Mouth breathing has been connected to development of forward head posture in children as well as reduced respiratory strength and can decrease facial symmetry over time, even through adulthood.
Essentially, the mouth is for eating. The nose is for breathing.
My Mouth Taping Experience
As a notoriously bad sleeper and perpetual mouth breather, I had to see for myself how it works. I’ve been on the quest for better sleep for years and found success with using a weighted blanket and sleep tracking with my Oura ring. But I’d be lying if I said I didn’t still have room for improvement in hacking my way to becoming a sleep princess.
My husband affectionately refers to my roll of medical tape as “Kate Tape”, insisting that more marriages might be saved if every wife did this. *insert eye roll here*.
Nevertheless, every night I’ve been putting a small piece of 3M tape on my mouth to keep it shut, after I’m done with all my necessary talking of course. Don’t worry — my husband doesn’t escape that easily.
The first couple of days, I was shocked at how I felt when waking up. First, I noticed that I was much less groggy. Usually it takes me a full hour in the morning to truly feel awake. But after mouth taping, I woke up earlier and more readily.
The third night, my tape came off at some point in my sleep. In the morning, my throat was unbearably parched. It was amazing to see how quickly my body had adjusted to my new good habit and responded to strongly when I reverted back to mouth breathing.
Only a couple other nights have I lost my tape in my sleep. And I definitely notice a difference in how I feel in the morning without it.
Mouth Taping Forever?
I’ve been using mouth taping consistently for several weeks now. I don’t so much notice it first thing in the morning like I used to. Although, I’m not sure if that means I’m just getting used to the tape or if I’m starting to train a closed-mouth habit.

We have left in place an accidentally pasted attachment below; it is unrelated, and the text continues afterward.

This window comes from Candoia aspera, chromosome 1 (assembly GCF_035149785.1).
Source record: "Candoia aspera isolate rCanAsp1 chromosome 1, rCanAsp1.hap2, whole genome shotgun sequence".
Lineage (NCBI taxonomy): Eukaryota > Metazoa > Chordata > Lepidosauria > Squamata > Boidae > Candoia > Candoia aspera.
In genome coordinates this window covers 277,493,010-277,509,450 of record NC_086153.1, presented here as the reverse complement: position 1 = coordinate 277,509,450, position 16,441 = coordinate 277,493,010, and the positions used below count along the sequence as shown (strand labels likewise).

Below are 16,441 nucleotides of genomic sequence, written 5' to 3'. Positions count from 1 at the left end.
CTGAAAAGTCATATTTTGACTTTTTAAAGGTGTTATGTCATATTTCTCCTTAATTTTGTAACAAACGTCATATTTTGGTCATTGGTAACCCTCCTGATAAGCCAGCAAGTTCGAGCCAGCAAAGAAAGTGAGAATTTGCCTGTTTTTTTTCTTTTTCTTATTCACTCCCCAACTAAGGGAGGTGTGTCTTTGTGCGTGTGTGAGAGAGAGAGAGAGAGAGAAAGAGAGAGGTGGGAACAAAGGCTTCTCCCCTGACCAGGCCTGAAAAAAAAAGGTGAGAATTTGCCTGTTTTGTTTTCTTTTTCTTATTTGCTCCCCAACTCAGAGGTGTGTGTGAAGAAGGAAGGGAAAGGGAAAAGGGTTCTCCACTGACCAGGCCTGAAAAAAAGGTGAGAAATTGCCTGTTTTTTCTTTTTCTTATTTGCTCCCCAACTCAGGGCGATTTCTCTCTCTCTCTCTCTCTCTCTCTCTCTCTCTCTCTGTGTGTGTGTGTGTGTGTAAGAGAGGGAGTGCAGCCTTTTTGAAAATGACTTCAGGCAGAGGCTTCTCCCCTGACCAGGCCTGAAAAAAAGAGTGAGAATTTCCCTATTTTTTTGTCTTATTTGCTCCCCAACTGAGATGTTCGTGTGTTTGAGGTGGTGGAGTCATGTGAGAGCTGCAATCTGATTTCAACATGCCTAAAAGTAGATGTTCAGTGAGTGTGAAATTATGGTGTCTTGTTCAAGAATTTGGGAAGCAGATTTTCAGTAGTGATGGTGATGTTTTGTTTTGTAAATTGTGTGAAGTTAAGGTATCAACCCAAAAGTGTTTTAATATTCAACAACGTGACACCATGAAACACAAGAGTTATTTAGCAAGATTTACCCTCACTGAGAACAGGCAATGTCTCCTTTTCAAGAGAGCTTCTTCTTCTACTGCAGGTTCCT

Hopefully, it won’t take much longer to retrain my nightly breathing habits. For one, I’m slightly allergic to the tape adhesive, so some mornings my lips have a burning sensation after I remove the tape.
I have noticed that even in my sleep, I’m more aware of my breathing when I lose the tape. I’ve also been practicing intentional nasal breathing during the day, so avoiding mouth breathing while I’m conscious surely helps speed up the retraining process during sleep.
Ideally within the next few weeks, I’ll be free of the tape and have a new healthy sleep habit. Of course, I’m sure this differs for everyone.
Still Freaked Out?
If the thought of mouth taping freaks you out, I get it. It might seem a little restrictive or dangerous.
Let me reassure you by saying that the medical tape is not so sticky that you couldn’t get it off by forcibly opening your mouth. We’re not talking about using duct tape here. You can also wear it during the day while you’re awake for short periods of time to get used to the sensation before mouth taping while sleeping.
To me, it’s worth the perks of nasal breathing. And I’m willing to try anything that supports better natural health at least once.